But the reality is: swearing off all carbs is next to impossible. First of all, they are everywhere in everything. Second of all, cravings for particularly carby things are sometimes difficult to overcome, especially if you've been repeatedly denying yourself.

So, I try and have some once in a while. A small portion to be polite. Often times I find it wasn't nearly as good as I thought it was going to be. Especially when I see the impact to my blood sugar a couple hours later.

At the end of the day, if I'm going to have something I know isn't good for me and it doesn't taste good, what's the point? But then again, now that I know what the negative impact is and I can even see an indicator of it right away, maybe that's playing a role in how I feel about how it tastes.

Will I find something really worth it? Not sure but I'm gonna keep trying. Because I already know not trying ultimately results in failure. Now that I know what's truly at stake, failure is simply not an option.

Post Nine Hundred... At Least On This Blog

The one thing I see on 10 Centuries that I haven't seen on Posthaven is: the number of blog posts I have in a blog. Apparently, this is post 900 for this blog. Which is sad because I have more than 3200 on phoneboy.com, some dating back to the 1990s (note this also includes nearly 730 episodes of the PhoneBoy Speaks podcast).

That doesn't include the more than 26,000 ADN posts, the nearly 39,000 tweets, the thousands of Facebook posts, and who knows how many posts on various other social networks.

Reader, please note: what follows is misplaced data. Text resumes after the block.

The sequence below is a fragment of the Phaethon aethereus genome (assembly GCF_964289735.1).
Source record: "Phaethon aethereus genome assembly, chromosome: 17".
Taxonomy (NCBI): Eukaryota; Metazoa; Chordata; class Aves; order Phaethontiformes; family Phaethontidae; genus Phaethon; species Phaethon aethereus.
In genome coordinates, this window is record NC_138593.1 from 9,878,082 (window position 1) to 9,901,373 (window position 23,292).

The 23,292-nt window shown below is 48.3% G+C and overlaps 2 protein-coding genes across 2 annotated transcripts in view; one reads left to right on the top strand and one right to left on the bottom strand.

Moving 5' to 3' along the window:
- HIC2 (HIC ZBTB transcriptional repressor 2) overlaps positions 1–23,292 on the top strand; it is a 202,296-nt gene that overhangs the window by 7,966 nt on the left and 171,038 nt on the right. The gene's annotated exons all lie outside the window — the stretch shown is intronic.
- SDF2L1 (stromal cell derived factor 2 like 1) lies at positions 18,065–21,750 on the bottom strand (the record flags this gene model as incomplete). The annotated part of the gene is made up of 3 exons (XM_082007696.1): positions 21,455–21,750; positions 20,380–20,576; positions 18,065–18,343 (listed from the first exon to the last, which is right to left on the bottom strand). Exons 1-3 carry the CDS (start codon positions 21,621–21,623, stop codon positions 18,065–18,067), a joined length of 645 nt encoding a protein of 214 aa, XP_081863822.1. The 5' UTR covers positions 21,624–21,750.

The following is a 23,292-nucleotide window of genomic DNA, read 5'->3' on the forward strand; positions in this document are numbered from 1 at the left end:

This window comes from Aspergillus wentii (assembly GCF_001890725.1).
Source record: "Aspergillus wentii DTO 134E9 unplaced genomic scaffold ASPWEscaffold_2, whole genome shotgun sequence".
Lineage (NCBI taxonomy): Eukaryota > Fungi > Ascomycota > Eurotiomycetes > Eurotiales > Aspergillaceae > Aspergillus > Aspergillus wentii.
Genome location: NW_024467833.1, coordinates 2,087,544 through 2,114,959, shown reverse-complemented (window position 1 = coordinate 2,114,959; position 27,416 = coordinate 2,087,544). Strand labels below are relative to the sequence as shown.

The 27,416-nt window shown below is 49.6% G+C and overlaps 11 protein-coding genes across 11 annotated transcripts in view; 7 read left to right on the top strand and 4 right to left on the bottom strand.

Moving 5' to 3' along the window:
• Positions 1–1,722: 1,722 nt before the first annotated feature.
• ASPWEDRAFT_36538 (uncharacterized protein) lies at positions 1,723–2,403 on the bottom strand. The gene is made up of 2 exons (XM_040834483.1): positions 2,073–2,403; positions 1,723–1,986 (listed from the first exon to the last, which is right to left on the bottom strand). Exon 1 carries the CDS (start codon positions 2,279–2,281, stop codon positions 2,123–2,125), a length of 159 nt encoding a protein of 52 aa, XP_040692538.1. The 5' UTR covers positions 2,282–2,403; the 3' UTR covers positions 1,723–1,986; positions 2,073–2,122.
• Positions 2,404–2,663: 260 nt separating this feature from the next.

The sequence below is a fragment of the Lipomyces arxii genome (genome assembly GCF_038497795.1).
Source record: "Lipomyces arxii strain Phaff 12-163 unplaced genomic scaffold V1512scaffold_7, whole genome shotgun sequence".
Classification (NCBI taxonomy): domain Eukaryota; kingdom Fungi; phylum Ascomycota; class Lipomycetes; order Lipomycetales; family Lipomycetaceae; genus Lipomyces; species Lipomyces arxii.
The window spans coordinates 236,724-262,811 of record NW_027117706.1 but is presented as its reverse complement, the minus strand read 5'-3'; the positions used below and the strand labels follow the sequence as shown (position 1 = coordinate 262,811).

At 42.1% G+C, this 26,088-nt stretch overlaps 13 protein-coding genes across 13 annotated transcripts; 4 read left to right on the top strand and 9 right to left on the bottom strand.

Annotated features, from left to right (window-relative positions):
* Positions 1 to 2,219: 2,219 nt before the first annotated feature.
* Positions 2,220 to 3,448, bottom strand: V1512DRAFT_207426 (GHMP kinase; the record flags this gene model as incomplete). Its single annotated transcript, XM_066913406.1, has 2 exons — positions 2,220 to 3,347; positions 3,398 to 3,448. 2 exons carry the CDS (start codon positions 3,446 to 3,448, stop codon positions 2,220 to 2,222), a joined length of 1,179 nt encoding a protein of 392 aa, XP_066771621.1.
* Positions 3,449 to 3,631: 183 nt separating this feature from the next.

Clearly, I put a lot of stuff on the Internet. In the grand scheme of things, it is probably all for naught as it will all get lost in the noise of everyone else's postings or the great EMP pulse that will take out all electronics everywhere.

Kinda depressing, if i think about it too much.

Green Pill Redux

It's been a little more than a week since I got new blood pressure medication. I've been checking my blood pressure periodically, and sure enough, it's crept back into the hypertension levels. Not as high as it was (yet), but I'm definitely concerned.

So, of course, I checked the Internet and found this little gem [www.drugs.com]:

It may take 3 to 6 weeks of using losartan before your blood pressure is under control. For best results, keep using the medication as directed. Talk with your doctor if your symptoms do not improve after 3 weeks of treatment.

Fantastic. It's been a little over a week since I changed medication. Hopefully this will resolve itself in the next couple weeks, if not, back to the doctor…

Welcome to the New and "Improved" phoneboy.info

I followed through on previous threats and I've moved my personal blog onto 10 Centuries. Thanks to some handiwork by Jason, other than the temporary DNS hiccups that occur with these changes, you shouldn't notice a thing. All the previous URLs should work as before.

The one benefit I get from the current 10 Centuries platform is that, when you search on this site, it will also search all of my App.Net postings (which I've had quite a lot of) as well as recent tweets (starting from around 20 November 2014). Hopefully when Jason gets 10Cv3 launched, I'll be able to import my entire Twitter archive and have that searchable as well.

Another benefit with this new arrangement is that it allows me to blog using App.Net private messages, which ends up being fairly convenient as I can use Drafts to craft the post and send it to Chimp, which will get it to 10 Centuries. The downside to that approach is I'm limited to 2,048 characters which isn't the end of the world.